Italian engineers say they've finally come up with a way to brew espresso on the ISS so astronauts can ditch the instant coffee. We asked: What's so hard about making coffee in space? Answer: A lot.
The assistant U.S. attorney says the government has begun sharing sensitive documents with defense attorneys. It's a bid to stop the clock on Ahmed Abu Khattala's request for a speedy trial.
The world is tantalizingly close to wiping out Guinea worm, a 3-foot-long parasite that emerges from a blister in the skin. Only 17 cases have occurred so far this year. Next year there could be zero.
There's something stirring in the global market.
Around the world, assets are trading at prices that are unusually high by historical standards. When prices are high, return rates for investments are low.
That's left investors with two choices: Settle with lower returns or seek out obscure, and even risky, investments that might yield more, says Neil Irwin, senior economic correspondent at The New York Times' Upshot.
In his recent article, Irwin writes investors are treading both paths worldwide. In Spain, investors bought government bonds at the lowest interest rates since 1789. In France, a cable-television company was given $11 billion in the largest junk bond deal on record.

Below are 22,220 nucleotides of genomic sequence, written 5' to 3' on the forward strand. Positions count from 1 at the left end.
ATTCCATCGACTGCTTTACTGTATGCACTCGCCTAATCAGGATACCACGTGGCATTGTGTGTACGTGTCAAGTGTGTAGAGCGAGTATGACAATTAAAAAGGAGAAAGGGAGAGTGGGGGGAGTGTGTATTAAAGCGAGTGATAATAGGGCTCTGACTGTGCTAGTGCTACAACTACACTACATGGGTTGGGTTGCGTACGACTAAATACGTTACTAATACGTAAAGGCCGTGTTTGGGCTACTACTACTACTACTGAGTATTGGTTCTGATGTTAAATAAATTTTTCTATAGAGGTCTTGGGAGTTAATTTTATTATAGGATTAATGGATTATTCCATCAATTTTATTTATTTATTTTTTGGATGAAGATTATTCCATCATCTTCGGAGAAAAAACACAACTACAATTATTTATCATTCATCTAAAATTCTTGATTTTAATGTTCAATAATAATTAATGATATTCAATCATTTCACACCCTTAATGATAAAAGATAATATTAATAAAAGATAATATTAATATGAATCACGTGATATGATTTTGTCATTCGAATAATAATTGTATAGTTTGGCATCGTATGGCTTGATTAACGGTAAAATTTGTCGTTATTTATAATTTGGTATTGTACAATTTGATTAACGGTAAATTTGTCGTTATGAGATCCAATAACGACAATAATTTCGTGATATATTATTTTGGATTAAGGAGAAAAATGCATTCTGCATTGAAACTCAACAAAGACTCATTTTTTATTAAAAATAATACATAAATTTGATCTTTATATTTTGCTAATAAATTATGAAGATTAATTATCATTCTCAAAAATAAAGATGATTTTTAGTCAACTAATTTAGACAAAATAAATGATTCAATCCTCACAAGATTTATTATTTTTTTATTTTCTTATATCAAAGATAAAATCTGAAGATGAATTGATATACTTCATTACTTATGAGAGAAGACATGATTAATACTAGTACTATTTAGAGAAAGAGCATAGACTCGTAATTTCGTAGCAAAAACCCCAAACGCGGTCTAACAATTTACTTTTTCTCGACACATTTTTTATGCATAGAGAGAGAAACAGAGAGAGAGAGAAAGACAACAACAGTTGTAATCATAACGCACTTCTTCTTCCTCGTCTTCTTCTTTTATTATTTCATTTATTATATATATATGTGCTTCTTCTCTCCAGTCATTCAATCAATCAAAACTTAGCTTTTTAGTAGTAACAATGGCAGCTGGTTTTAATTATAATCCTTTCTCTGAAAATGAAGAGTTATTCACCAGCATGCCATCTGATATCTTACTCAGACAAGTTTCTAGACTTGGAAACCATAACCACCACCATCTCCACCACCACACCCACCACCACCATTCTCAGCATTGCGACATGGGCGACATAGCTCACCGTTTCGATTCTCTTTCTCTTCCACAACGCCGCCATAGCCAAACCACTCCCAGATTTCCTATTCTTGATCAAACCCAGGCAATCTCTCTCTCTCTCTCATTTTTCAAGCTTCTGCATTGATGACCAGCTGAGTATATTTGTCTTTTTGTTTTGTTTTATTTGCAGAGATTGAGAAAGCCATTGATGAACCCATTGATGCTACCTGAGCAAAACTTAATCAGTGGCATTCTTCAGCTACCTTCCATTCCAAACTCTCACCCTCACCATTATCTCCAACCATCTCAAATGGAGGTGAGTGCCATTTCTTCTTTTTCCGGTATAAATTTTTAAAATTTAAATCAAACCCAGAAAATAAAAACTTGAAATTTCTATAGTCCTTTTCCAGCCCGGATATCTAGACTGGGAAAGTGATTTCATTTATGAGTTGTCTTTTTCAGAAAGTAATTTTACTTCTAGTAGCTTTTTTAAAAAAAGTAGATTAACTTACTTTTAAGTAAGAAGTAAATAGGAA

"It's an everything boom for now," Irwin tells Marketplace host Kai Ryssdal.
The "boom" is the flurry of investments despite economic crises and those low return rates. And, it's happening for two reasons, Irwin says. Businesses put more money in savings than in investments while world banks are printing money like nobody's business.
But, "it wouldn't take much to get into bubble territory," he says. "So, we want to keep an eye on things and make sure things don't really get out of control like they did in the past."
Why should you care?
"This affects all assets on Earth -- increasingly real estate, farm land, office buildings. The question is: Does it matter if you're not one of these Wall Street deal makers? The answer is absolutely."
Think savings, putting space on the market for rent or "if you're a person saving for retirement it means that you can't count on getting outsized returns, the huge returns you might have gotten in generations passed," Irwin says.
Sure, we all forget stuff. But federal researchers apparently forgot vials of smallpox virus, perhaps for 60 years. The vials were rushed to a secure lab in Atlanta.
The money is almost twice the amount that officials had previously suggested would be requested from Congress. It comes amid a surge of children and teenagers who have crossed the border illegally.
A Cleveland convention would continue a dry spell for red states, which haven't hosted a Republican convention since delegates gathered in Texas in 1992.
More than 80 people were shot in Chicago over the July 4th weekend. Host Michel Martin learns more about the violence and what is being done to prevent it.
College students in North Carolina say the state's new voter ID law violates their right to vote based on age. They're challenging the law in court. Host Michel Martin learns more about the case.